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Tracking comms trends: Europe in the global vanguard on value

From multi-disciplinary teamwork to pharma’s reputation, value and access to global briefs, our contributors tackle some of the key topics in communications today

Hanover Andrew HarrisonIn recent years European healthcare payers have harassed and challenged the pharma business model like never before, demanding lower prices and higher thresholds of evidence.

For example, last year the three Benelux countries signed a statement of intent to jointly procure orphan medicines in an effort to lower prices. In 2014 Italy signed almost 100 outcomes-based deals with pharma requiring companies to pay refunds if treatment goals were not met.  And in recent weeks, the head of the NHS in England suggested that NICE should look at affordability alongside cost effectiveness, and said NICE decisions are hampering his ability to negotiate prices as they effectively lock in a price through the cost effectiveness assessment.

Because of these and other examples, industry has for some time seen Europe as the problem child of the international markets. Global HQs question and challenge performance, demand action from European offices to improve the situation, and sometimes sit in disbelief at the next payer cost containment exercise. Despite this, European problems have not affected the overall pharma business model. As one European CEO told me, companies make enough returns elsewhere (notably in the US of course) that European cost containment has been only an irritant rather than a systemic threat. 

But this is changing. President Obama, plus candidates Donald Trump and Hillary Clinton, have all proposed that Medicare should negotiate drug prices. More locally, US HMOs and insurance funds are using levels of HTA and deploying cost containment measures to reduce prices and delay or control access to new medicines. On a global level, President Hollande of France has called for international regulation of medicines prices and wants the issue to be debated at the G7 summit in Japan.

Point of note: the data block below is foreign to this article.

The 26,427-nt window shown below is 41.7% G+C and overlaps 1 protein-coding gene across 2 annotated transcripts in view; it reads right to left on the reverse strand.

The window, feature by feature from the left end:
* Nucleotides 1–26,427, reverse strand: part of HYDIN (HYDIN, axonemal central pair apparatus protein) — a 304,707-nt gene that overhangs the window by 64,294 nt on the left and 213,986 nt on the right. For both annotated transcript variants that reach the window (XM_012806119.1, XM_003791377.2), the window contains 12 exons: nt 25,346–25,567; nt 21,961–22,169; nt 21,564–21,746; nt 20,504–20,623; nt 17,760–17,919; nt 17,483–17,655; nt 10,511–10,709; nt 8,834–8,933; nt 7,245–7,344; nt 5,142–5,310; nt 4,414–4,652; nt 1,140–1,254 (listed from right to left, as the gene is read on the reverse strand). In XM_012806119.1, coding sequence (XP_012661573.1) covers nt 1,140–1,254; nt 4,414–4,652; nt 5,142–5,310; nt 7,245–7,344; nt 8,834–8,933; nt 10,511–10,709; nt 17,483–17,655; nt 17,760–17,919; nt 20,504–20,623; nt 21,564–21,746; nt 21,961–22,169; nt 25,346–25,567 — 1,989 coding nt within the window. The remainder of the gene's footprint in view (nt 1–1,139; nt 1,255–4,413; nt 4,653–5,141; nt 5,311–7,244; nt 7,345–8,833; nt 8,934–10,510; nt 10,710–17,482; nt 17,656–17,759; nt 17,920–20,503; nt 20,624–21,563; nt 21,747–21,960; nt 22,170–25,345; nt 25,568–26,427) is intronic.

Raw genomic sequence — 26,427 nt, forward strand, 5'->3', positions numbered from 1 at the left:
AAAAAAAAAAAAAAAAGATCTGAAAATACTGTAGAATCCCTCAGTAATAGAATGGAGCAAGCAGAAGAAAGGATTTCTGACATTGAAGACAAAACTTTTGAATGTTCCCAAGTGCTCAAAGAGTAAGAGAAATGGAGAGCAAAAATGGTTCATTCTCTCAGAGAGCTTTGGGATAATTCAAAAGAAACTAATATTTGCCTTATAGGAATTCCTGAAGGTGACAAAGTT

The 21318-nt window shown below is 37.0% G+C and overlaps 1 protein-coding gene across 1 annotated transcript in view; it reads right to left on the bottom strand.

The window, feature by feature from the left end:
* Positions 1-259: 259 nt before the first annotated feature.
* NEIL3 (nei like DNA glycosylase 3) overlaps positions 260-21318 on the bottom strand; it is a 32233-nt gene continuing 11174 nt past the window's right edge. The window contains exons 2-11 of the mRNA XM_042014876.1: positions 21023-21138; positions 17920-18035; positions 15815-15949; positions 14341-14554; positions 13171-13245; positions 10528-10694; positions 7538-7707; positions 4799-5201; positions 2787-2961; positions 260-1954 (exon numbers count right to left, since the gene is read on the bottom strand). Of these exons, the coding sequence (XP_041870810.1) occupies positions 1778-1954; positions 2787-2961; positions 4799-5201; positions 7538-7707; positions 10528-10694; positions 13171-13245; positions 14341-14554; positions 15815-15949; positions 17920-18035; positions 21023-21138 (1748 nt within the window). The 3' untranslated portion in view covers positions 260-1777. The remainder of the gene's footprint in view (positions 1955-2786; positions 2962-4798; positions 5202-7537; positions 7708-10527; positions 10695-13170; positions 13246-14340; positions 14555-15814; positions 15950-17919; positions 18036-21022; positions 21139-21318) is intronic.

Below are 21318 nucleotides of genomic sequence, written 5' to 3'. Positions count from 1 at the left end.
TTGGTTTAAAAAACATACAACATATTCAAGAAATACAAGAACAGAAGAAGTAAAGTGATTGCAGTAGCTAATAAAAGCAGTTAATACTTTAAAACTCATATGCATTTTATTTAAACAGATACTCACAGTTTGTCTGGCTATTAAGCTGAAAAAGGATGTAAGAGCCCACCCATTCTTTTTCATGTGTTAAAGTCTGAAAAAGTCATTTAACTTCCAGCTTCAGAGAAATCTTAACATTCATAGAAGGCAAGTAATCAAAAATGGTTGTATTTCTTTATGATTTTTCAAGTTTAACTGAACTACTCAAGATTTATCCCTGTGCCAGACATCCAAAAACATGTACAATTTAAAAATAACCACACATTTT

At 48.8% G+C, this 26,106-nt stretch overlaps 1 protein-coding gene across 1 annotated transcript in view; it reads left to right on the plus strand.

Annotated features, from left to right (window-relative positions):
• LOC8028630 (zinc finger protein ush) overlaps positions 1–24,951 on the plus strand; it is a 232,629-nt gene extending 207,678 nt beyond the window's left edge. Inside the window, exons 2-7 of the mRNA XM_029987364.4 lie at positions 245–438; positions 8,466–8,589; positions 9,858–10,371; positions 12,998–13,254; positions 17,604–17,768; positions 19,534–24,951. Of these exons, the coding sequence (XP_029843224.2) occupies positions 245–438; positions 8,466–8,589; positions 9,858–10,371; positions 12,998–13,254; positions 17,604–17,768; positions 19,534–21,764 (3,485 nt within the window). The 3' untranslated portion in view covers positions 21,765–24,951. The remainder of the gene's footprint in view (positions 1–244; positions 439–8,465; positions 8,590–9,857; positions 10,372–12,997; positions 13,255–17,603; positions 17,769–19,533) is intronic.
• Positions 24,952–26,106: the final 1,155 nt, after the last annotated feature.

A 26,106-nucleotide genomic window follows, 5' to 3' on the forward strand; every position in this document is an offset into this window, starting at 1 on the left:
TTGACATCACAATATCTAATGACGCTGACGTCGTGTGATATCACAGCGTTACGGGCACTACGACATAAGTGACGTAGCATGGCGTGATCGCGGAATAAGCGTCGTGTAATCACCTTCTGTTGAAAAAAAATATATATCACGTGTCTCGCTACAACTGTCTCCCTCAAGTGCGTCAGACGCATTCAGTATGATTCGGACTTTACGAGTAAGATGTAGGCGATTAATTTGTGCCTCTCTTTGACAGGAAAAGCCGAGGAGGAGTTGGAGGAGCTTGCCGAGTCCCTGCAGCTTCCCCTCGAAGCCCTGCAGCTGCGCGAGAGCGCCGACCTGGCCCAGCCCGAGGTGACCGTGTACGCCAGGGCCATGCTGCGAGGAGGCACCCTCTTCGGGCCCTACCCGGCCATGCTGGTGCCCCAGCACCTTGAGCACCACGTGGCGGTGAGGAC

In some companies, European teams are now undergoing a transformation in the eyes of their global peers - from comparative underperformer to vanguard and teacher. US teams are asking for advice on how to handle their new domestic challenges.  

Many companies in Europe are engaging in early dialogue with regulators, payers and HTA to plan evidence requirements, begin collaborative thinking on what value means for a particular medicine, and consider what pricing mechanisms or deals may be required. For these conversations and others with wider audiences pre and post launch, companies require compelling value stories. The thinking on how to develop and tell value stories is evolving and growing fast, and companies are at different stages of the learning curve.

Sandwiching the evidence and health economics in a value story are powerful customer and environmental insights, and excellent writing and communications to connect with audiences. Articulating value is not a cleverly constructed but ultimately self-serving 'sell'.  It is about making a real connection with the needs of customers.

Over time, a change in the US market will bring a global change in the approach of pharma, and this in turn will make it easier for European teams to deal with cost containment issues. Global HQs will be more alert to the evidence requirements to demonstrate value, and the flexibility needed to find agreements. They may also be a little more sympathetic when access is tough!

Article by
Andrew Harrison

is director of healthcare at Hanover

29th June 2016

From: Marketing



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